Disorganisation and the Rise of Jabhat al Nusra
These efforts, however, have been undercut by the FSA’s disorganisation and its inability to control its fighters. The FSA’s poor discipline and its questionable military tactics have eroded public support for the group. Jabhat al-Nusra’s (JN) military prowess and discipline have allowed the group to gain in popularity. Moreover, the group’s decision to pair its military operations with civilian efforts to care for the people affected by the crisis has further ingratiated the fighters with elements of the Syrian population.
While JN makes an effort to disassociate itself with the unpopular Al-Qa’ida in Iraq (AQI), the organisation comes from the groups of fighters organised by AQI leader Abu Musab al-Zarqawi. JN is reportedly fighting to establish an Islamic government in Syria, which would then serve as the territorial base to help re-establish a caliphate in the Levant. The group rejects democracy and insists on the installation of Sharia law in the post-Assad Syrian state. As the group gains in prominence, it is reportedly coming at the expense of the FSA. Turkey, therefore, is faced with the prospect of having to contend with an empowered radical group that espouses a political vision in direct opposition to the one proposed by Ankara, while also having to prepare for the likelihood of intra-rebel conflict. In both cases, Turkey’s interests are threatened.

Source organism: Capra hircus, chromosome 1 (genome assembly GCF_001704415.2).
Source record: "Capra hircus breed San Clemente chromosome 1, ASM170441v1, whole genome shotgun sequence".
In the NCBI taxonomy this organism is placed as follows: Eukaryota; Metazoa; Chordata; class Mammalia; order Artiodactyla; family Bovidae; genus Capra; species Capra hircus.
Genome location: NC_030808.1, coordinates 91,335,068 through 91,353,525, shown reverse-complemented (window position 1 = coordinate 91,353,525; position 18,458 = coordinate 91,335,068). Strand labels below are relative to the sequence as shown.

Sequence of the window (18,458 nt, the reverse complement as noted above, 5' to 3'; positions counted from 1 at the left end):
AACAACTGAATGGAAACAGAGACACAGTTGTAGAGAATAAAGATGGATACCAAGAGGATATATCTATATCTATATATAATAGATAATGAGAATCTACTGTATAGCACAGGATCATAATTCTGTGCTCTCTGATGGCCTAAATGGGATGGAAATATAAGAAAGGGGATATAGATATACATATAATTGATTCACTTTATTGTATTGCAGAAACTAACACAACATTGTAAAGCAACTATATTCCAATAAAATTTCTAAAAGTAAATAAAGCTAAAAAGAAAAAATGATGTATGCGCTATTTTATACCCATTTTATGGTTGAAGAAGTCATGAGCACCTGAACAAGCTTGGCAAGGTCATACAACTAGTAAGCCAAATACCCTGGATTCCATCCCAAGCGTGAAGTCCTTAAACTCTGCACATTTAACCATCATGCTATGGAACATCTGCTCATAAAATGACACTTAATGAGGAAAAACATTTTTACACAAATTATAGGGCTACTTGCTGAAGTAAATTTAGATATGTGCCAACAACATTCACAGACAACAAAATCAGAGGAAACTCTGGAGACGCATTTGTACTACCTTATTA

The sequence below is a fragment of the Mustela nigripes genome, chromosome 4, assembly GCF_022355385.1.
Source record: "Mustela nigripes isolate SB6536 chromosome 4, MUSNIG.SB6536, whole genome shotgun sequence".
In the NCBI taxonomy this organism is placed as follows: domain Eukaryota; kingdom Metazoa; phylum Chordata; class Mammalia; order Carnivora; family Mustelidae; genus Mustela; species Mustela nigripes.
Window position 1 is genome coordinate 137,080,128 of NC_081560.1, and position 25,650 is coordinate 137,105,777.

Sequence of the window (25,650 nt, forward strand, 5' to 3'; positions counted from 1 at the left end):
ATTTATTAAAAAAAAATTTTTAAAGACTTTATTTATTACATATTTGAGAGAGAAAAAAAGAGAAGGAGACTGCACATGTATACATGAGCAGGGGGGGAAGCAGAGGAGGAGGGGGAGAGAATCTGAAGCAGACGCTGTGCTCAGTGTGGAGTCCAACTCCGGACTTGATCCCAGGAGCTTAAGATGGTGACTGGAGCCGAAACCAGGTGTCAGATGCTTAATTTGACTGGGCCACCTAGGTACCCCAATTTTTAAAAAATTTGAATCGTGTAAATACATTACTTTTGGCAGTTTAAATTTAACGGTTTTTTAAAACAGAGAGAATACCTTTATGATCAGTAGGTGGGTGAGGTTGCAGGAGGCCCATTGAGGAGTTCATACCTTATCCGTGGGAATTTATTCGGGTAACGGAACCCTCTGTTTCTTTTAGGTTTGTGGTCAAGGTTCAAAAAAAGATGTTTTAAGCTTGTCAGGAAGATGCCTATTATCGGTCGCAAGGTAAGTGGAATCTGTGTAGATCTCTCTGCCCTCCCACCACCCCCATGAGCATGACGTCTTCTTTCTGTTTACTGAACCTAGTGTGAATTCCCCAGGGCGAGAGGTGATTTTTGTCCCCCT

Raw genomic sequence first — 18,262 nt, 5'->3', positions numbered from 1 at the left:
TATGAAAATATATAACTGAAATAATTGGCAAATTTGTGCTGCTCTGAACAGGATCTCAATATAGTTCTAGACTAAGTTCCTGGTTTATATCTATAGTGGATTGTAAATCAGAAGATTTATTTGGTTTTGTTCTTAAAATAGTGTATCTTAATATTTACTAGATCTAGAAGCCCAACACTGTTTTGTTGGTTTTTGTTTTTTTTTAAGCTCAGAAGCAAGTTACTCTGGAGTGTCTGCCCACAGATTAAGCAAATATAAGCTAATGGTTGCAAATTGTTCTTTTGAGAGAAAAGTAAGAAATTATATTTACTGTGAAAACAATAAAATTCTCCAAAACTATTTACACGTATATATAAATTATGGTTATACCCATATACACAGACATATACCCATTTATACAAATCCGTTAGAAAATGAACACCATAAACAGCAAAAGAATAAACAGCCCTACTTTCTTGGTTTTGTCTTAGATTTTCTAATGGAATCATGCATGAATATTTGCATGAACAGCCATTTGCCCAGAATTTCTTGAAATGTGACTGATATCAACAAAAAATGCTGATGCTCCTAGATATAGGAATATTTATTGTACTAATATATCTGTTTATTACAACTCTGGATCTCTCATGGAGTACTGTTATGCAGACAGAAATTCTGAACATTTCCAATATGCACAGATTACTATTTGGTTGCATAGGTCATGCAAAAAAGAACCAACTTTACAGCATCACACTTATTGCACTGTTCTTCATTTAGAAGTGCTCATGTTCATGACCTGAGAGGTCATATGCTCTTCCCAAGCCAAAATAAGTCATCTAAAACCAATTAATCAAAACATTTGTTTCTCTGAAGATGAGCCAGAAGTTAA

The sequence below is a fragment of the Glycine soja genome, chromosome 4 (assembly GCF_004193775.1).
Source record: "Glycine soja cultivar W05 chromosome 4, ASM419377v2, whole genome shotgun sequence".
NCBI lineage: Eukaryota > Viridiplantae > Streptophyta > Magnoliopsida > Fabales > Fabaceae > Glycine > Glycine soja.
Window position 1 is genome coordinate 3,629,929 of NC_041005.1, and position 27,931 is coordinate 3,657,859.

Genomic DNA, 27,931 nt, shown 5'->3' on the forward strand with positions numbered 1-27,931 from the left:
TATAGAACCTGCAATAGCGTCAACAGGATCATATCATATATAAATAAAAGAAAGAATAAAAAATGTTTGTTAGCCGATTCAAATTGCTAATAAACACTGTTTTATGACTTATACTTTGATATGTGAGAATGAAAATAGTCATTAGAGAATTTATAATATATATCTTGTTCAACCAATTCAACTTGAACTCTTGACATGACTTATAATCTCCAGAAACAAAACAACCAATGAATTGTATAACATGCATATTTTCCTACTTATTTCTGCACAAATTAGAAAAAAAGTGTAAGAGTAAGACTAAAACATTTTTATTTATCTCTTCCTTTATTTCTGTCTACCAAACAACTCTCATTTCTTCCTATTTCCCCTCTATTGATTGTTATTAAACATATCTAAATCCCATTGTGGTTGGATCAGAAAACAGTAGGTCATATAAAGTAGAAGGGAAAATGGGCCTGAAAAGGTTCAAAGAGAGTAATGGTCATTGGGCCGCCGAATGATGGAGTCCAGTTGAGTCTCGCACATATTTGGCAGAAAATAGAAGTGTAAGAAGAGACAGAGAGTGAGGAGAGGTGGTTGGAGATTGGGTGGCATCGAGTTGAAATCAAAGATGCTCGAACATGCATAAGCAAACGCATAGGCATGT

Domestic Politics: Turkey’s Limited Options in Syria